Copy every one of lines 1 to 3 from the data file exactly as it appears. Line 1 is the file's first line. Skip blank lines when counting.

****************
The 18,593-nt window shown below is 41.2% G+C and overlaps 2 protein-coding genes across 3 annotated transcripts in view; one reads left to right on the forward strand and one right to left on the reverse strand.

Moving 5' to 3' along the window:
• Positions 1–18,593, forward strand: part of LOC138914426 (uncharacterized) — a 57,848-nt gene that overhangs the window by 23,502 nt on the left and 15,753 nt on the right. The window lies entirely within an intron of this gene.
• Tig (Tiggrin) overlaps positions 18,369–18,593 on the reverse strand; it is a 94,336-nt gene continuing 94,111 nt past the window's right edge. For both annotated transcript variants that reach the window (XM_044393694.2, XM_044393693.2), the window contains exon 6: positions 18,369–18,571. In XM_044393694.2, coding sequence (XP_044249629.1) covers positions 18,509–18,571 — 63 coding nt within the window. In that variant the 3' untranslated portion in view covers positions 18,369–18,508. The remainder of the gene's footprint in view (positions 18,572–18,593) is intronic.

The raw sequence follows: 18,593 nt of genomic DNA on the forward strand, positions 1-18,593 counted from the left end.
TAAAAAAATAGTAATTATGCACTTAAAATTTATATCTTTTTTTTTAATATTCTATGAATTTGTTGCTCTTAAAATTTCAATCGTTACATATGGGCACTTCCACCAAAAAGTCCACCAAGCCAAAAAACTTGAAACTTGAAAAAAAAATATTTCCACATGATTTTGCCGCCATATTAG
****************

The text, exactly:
The 18,593-nt window shown below is 41.2% G+C and overlaps 2 protein-coding genes across 3 annotated transcripts in view; one reads left to right on the forward strand and one right to left on the reverse strand.

Moving 5' to 3' along the window:
• Positions 1–18,593, forward strand: part of LOC138914426 (uncharacterized) — a 57,848-nt gene that overhangs the window by 23,502 nt on the left and 15,753 nt on the right. The window lies entirely within an intron of this gene.